Ride London has been called out for Photoshopping a black female cyclist into one of their promotional photos, which opens up more questions about the lack of diversity in sports.
Diversity in sports needs to be better.
Just last week, a report by the Sutton Trust showed that female athletes usually need to study at university alongside training, so that they have a “Plan B”. Male athletes, on the other hand, are more likely to dedicate themselves solely to training because it’s easier for them to carve a career in sports.
The study also highlighted a social class problem, reporting a high level of privately-educated Olympians who had access to sports facilities during their time at school.
Oh and, we’re still not completely sure why there isn’t a female equivalent of the Tour de France.
Sure, we can’t ignore that some progress is being made.
The recent Women’s World Cup whirlwind proved that female players need to be taken more seriously. Cori “Coco” Gauff’s smashing performance at her first Wimbledon has inspired young women-of-colour everywhere. And one Stylist writer recently shared her positive experience of being a plus-size woman in the swimming pool in 2019.
But there’s still a long way to go.
This is why the recent news of a major cycling event company Photoshopping a black female cyclist into their promotional imagery is such a head-in-hands moment.
Ride London, which is organised by London Marathon Events, admitted to The Times that they edited the photo in order to appear more diverse. Although the female rider had indeed attended a previous event, they basically “cut and pasted” her into another shot to be used on the website.
“All images are from riders who have participated in sportives at Prudential Ride London and there was absolutely no intention to mislead,” said Hugh Brasher, the event director.
While the intention might have been good, this is a classic example of how sports companies fail at being more inclusive.
Professional photographers were clearly working at the event, so why wasn’t there a single suitable photo of a competing black female cyclist riding alongside white cyclists that could have been used? With around 100,000 people expected to take part this year alone, it raises questions about the lack of people-of-colour signing up to take part.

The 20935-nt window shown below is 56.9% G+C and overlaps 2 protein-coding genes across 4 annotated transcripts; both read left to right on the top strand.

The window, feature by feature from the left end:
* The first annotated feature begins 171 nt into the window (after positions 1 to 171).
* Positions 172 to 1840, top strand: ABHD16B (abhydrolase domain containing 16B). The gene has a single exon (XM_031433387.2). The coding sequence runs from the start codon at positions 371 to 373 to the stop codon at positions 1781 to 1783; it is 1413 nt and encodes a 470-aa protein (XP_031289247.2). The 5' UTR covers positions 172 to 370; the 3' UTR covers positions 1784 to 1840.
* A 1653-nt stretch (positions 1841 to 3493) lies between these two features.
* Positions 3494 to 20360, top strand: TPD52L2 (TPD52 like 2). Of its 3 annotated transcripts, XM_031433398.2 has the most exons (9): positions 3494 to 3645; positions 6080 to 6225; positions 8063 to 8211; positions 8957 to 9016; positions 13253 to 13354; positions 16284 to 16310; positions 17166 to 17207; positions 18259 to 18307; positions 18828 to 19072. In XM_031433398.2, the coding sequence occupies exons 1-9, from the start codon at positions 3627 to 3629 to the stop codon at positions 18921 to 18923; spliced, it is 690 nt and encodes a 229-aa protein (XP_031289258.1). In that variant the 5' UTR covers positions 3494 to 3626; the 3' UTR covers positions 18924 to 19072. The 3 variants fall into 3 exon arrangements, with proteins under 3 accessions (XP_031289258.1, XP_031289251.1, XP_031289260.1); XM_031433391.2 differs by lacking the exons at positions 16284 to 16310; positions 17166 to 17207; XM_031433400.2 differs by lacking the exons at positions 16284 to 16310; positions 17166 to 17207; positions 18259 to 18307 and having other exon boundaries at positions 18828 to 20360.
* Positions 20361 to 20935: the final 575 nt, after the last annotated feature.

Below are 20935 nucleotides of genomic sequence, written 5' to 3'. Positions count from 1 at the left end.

Last month, the Diversity in Cycling report conducted by the British Cycling organisation argued that the cycling community needs to “challenge stereotypes that cycling is the preserve of middle-aged middle-class men in Lycra”.
Jools Walker, cycling blogger and author of Back in the Frame, recently spoke to Stylist about the lack of diversity in cycling, and how it held her back from getting on her bike.
“I didn’t see people like me, a woman-of-colour, out there. Nine years ago, before I got back into cycling, not seeing anyone I identified with was one of the biggest things putting me off it,” she said.
“That feeling of ‘you can’t be what you can’t see’ is terrifying. It was one of the hardest things I’ve ever done because of the fear of rejection or finding out it was not a space for me.
“No one should feel like that in anything in their lives at all. There are other women like you doing it, it’s just about finding them and making those connections that do exist.”
Speaking with The Times about the Photoshopping scandal, Walker said: “All I can imagine is a group of white marketing executives looking at this image and thinking: there’s a problem.
“But instead of trying to address why people from these groups don’t see cycling as inclusive, they decide to photoshop in ethnic minority women — badly. They should be embarrassed.”
Hopefully, this humiliating blunder will serve as a wake up call.